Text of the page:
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Healthy Skepticism Library item: 2992

Warning: This library includes all items relevant to health product marketing that we are aware of regardless of quality. Often we do not agree with all or part of the contents.

 

Publication type: Journal Article

Frisof KB, Parnicky K.
The burden of junk mail
New England Journal of Medicine 1979; 300:865-866


Abstract:

In December 1978, the two authors received, unsolicited, 71 issues of 40 different publications. 50% of a total of 4396 pages were advertisements. The cost of these publications to the drug industry is about $7.8 million per month. These costs are ultimately borne by patients. Doctors should request removal from mailing lists of publications they don’t read.

Keywords:
*letter to the editor/United States/direct mail/journal advertisements/promotion costs and volume/consumer drug prices/doctors/attitude toward promotion/ATTITUDES REGARDING PROMOTION: HEALTH PROFESSIONALS/EVALUATION OF PROMOTION: DIRECT MAIL/INFLUENCE OF PROMOTION: CONSUMER DRUG COSTS/VOLUME OF AND EXPENDITURE ON PROMOTION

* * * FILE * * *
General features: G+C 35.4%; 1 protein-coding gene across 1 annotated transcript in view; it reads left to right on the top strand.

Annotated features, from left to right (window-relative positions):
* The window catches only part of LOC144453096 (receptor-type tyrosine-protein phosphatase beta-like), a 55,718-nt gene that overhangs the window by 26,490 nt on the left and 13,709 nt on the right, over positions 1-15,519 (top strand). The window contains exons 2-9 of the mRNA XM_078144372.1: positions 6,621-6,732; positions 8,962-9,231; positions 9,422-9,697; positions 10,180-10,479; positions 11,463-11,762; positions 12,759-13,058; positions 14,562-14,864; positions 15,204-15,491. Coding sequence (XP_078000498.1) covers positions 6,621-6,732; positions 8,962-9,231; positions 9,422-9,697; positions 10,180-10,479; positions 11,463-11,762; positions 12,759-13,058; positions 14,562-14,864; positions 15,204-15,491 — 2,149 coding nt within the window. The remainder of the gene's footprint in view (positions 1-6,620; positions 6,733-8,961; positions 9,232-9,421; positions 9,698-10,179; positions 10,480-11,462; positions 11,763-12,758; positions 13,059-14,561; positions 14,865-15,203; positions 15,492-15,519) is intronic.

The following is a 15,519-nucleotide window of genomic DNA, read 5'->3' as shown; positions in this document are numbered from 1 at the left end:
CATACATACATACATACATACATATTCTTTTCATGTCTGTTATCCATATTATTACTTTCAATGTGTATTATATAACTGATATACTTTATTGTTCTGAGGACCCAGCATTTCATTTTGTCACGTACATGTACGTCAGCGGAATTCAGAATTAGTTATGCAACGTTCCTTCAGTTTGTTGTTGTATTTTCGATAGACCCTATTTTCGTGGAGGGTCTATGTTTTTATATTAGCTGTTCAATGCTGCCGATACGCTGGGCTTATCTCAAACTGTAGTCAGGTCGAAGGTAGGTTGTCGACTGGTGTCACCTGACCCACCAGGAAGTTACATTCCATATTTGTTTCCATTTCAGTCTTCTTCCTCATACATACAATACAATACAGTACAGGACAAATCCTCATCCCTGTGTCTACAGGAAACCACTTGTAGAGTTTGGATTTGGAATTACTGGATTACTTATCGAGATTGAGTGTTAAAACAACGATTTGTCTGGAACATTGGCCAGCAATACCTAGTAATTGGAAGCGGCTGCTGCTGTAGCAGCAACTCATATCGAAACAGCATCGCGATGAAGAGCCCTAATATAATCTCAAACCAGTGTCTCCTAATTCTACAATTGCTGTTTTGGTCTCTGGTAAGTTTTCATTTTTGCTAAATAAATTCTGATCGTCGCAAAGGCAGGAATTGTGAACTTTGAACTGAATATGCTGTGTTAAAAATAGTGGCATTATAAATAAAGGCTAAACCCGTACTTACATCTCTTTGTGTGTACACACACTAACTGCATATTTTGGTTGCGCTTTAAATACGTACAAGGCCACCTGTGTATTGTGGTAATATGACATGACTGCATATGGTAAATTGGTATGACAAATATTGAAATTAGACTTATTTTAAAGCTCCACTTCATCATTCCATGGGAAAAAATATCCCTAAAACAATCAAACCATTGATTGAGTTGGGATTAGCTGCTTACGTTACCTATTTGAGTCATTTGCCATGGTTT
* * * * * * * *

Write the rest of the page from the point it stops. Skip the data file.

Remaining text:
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Far too large a section of the treatment of disease is to-day controlled by the big manufacturing pharmacists, who have enslaved us in a plausible pseudo-science...
The blind faith which some men have in medicines illustrates too often the greatest of all human capacities - the capacity for self deception...
Some one will say, Is this all your science has to tell us? Is this the outcome of decades of good clinical work, of patient study of the disease, of anxious trial in such good faith of so many drugs? Give us back the childlike trust of the fathers in antimony and in the lancet rather than this cold nihilism. Not at all! Let us accept the truth, however unpleasant it may be, and with the death rate staring us in the face, let us not be deceived with vain fancies...
we need a stern, iconoclastic spirit which leads, not to nihilism, but to an active skepticism - not the passive skepticism, born of despair, but the active skepticism born of a knowledge that recognizes its limitations and knows full well that only in this attitude of mind can true progress be made.
- William Osler 1909